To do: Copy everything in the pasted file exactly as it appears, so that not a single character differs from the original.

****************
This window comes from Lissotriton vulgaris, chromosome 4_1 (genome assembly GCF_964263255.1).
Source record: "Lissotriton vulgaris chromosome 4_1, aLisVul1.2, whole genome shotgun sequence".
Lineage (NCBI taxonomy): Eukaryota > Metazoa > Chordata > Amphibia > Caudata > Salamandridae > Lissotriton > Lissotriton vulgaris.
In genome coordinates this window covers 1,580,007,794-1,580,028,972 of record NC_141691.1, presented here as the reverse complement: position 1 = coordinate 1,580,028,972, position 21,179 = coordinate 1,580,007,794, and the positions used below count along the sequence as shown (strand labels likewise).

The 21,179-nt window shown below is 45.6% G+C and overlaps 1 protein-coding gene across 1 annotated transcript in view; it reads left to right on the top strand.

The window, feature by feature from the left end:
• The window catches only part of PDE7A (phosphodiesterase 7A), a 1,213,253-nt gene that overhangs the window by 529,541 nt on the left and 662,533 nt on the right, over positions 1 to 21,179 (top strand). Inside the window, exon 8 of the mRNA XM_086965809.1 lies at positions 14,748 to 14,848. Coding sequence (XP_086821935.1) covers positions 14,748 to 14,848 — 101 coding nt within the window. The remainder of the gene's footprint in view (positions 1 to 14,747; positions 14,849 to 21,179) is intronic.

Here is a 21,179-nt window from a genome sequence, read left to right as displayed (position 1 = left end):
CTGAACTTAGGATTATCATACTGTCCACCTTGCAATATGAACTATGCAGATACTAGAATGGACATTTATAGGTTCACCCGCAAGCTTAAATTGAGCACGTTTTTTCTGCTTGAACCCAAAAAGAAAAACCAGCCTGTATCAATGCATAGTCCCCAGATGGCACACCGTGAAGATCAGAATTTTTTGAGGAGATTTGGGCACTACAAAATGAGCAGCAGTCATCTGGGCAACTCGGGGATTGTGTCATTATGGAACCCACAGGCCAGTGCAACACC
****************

This window comes from Lissotriton vulgaris, chromosome 4_1 (genome assembly GCF_964263255.1).
Source record: "Lissotriton vulgaris chromosome 4_1, aLisVul1.2, whole genome shotgun sequence".
Lineage (NCBI taxonomy): Eukaryota > Metazoa > Chordata > Amphibia > Caudata > Salamandridae > Lissotriton > Lissotriton vulgaris.
In genome coordinates this window covers 1,580,007,794-1,580,028,972 of record NC_141691.1, presented here as the reverse complement: position 1 = coordinate 1,580,028,972, position 21,179 = coordinate 1,580,007,794, and the positions used below count along the sequence as shown (strand labels likewise).

The 21,179-nt window shown below is 45.6% G+C and overlaps 1 protein-coding gene across 1 annotated transcript in view; it reads left to right on the top strand.

The window, feature by feature from the left end:
• The window catches only part of PDE7A (phosphodiesterase 7A), a 1,213,253-nt gene that overhangs the window by 529,541 nt on the left and 662,533 nt on the right, over positions 1 to 21,179 (top strand). Inside the window, exon 8 of the mRNA XM_086965809.1 lies at positions 14,748 to 14,848. Coding sequence (XP_086821935.1) covers positions 14,748 to 14,848 — 101 coding nt within the window. The remainder of the gene's footprint in view (positions 1 to 14,747; positions 14,849 to 21,179) is intronic.

Here is a 21,179-nt window from a genome sequence, read left to right as displayed (position 1 = left end):
CTGAACTTAGGATTATCATACTGTCCACCTTGCAATATGAACTATGCAGATACTAGAATGGACATTTATAGGTTCACCCGCAAGCTTAAATTGAGCACGTTTTTTCTGCTTGAACCCAAAAAGAAAAACCAGCCTGTATCAATGCATAGTCCCCAGATGGCACACCGTGAAGATCAGAATTTTTTGAGGAGATTTGGGCACTACAAAATGAGCAGCAGTCATCTGGGCAACTCGGGGATTGTGTCATTATGGAACCCACAGGCCAGTGCAACACC